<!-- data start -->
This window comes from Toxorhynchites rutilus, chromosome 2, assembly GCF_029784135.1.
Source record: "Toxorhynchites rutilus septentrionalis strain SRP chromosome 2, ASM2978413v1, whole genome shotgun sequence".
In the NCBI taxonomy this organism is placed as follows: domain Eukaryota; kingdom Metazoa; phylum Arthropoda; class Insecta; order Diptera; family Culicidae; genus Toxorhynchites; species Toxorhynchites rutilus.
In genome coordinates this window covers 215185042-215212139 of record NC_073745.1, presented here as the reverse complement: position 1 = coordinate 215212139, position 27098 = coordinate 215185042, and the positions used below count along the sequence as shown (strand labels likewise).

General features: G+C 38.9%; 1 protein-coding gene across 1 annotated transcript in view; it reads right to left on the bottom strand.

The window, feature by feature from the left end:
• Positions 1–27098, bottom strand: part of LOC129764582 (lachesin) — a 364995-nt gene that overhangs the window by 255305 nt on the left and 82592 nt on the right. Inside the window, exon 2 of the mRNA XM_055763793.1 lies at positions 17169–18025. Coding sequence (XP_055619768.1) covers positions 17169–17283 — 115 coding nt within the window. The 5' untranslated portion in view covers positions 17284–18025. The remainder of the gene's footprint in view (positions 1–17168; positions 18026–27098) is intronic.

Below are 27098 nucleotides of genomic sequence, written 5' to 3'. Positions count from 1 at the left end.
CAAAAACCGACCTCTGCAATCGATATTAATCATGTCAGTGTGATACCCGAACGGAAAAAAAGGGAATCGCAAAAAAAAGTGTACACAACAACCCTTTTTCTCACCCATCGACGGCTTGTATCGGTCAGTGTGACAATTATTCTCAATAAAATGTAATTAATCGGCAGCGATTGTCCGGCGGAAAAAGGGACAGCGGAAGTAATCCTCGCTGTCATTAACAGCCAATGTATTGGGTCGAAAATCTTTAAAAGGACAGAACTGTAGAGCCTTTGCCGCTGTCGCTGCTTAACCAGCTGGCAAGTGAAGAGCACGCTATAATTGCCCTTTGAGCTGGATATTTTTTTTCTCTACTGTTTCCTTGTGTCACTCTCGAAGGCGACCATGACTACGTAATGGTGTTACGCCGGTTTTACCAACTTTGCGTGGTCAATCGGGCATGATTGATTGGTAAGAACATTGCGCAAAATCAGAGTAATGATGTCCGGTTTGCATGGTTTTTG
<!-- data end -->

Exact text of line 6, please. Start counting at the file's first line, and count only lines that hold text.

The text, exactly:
The window, feature by feature from the left end: